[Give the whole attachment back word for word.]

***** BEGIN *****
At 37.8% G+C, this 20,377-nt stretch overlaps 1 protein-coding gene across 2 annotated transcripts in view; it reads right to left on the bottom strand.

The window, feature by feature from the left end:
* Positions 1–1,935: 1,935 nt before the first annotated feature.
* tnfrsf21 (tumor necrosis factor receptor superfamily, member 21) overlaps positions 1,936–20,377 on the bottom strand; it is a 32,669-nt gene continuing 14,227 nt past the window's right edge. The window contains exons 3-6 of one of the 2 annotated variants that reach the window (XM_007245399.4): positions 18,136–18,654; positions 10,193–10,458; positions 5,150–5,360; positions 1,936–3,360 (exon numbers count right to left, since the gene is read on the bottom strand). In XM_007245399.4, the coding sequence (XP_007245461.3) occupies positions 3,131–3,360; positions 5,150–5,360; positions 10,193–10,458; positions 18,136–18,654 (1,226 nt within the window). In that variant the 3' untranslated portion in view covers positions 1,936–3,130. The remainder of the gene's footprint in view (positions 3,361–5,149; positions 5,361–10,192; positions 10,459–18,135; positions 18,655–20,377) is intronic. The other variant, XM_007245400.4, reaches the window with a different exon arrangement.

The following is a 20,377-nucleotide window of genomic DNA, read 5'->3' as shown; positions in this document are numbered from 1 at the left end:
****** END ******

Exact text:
At 37.8% G+C, this 20,377-nt stretch overlaps 1 protein-coding gene across 2 annotated transcripts in view; it reads right to left on the bottom strand.

The window, feature by feature from the left end:
* Positions 1–1,935: 1,935 nt before the first annotated feature.
* tnfrsf21 (tumor necrosis factor receptor superfamily, member 21) overlaps positions 1,936–20,377 on the bottom strand; it is a 32,669-nt gene continuing 14,227 nt past the window's right edge. The window contains exons 3-6 of one of the 2 annotated variants that reach the window (XM_007245399.4): positions 18,136–18,654; positions 10,193–10,458; positions 5,150–5,360; positions 1,936–3,360 (exon numbers count right to left, since the gene is read on the bottom strand). In XM_007245399.4, the coding sequence (XP_007245461.3) occupies positions 3,131–3,360; positions 5,150–5,360; positions 10,193–10,458; positions 18,136–18,654 (1,226 nt within the window). In that variant the 3' untranslated portion in view covers positions 1,936–3,130. The remainder of the gene's footprint in view (positions 3,361–5,149; positions 5,361–10,192; positions 10,459–18,135; positions 18,655–20,377) is intronic. The other variant, XM_007245400.4, reaches the window with a different exon arrangement.

The following is a 20,377-nucleotide window of genomic DNA, read 5'->3' as shown; positions in this document are numbered from 1 at the left end: